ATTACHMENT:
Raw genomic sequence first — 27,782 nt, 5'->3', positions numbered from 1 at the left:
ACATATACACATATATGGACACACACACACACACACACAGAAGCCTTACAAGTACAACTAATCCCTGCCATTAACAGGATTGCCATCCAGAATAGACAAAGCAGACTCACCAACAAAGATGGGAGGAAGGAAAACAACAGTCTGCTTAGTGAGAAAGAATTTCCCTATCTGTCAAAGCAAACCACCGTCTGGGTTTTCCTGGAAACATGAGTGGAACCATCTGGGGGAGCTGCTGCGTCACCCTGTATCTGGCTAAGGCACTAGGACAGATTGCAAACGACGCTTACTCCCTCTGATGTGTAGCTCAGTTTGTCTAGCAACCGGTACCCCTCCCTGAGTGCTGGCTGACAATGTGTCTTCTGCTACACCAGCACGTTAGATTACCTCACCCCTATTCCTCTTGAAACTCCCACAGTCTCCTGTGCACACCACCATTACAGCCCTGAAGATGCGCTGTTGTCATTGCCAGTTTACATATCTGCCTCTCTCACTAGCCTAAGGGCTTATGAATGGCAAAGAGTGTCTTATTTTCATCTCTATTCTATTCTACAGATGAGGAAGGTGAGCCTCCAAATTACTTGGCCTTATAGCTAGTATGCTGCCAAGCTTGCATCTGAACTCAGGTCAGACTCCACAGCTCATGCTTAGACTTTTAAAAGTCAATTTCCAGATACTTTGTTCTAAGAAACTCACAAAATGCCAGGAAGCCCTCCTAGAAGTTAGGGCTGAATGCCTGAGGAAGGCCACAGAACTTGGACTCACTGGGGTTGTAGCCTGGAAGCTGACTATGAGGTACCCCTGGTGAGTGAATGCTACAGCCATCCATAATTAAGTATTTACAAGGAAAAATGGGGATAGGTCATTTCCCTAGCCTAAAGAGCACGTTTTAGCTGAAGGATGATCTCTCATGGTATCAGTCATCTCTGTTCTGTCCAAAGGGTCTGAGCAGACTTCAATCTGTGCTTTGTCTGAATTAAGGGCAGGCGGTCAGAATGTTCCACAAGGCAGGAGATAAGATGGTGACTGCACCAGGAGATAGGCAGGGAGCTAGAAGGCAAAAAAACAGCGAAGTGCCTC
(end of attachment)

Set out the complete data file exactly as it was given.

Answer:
Raw genomic sequence first — 27,782 nt, 5'->3', positions numbered from 1 at the left:
ACATATACACATATATGGACACACACACACACACACACAGAAGCCTTACAAGTACAACTAATCCCTGCCATTAACAGGATTGCCATCCAGAATAGACAAAGCAGACTCACCAACAAAGATGGGAGGAAGGAAAACAACAGTCTGCTTAGTGAGAAAGAATTTCCCTATCTGTCAAAGCAAACCACCGTCTGGGTTTTCCTGGAAACATGAGTGGAACCATCTGGGGGAGCTGCTGCGTCACCCTGTATCTGGCTAAGGCACTAGGACAGATTGCAAACGACGCTTACTCCCTCTGATGTGTAGCTCAGTTTGTCTAGCAACCGGTACCCCTCCCTGAGTGCTGGCTGACAATGTGTCTTCTGCTACACCAGCACGTTAGATTACCTCACCCCTATTCCTCTTGAAACTCCCACAGTCTCCTGTGCACACCACCATTACAGCCCTGAAGATGCGCTGTTGTCATTGCCAGTTTACATATCTGCCTCTCTCACTAGCCTAAGGGCTTATGAATGGCAAAGAGTGTCTTATTTTCATCTCTATTCTATTCTACAGATGAGGAAGGTGAGCCTCCAAATTACTTGGCCTTATAGCTAGTATGCTGCCAAGCTTGCATCTGAACTCAGGTCAGACTCCACAGCTCATGCTTAGACTTTTAAAAGTCAATTTCCAGATACTTTGTTCTAAGAAACTCACAAAATGCCAGGAAGCCCTCCTAGAAGTTAGGGCTGAATGCCTGAGGAAGGCCACAGAACTTGGACTCACTGGGGTTGTAGCCTGGAAGCTGACTATGAGGTACCCCTGGTGAGTGAATGCTACAGCCATCCATAATTAAGTATTTACAAGGAAAAATGGGGATAGGTCATTTCCCTAGCCTAAAGAGCACGTTTTAGCTGAAGGATGATCTCTCATGGTATCAGTCATCTCTGTTCTGTCCAAAGGGTCTGAGCAGACTTCAATCTGTGCTTTGTCTGAATTAAGGGCAGGCGGTCAGAATGTTCCACAAGGCAGGAGATAAGATGGTGACTGCACCAGGAGATAGGCAGGGAGCTAGAAGGCAAAAAAACAGCGAAGTGCCTC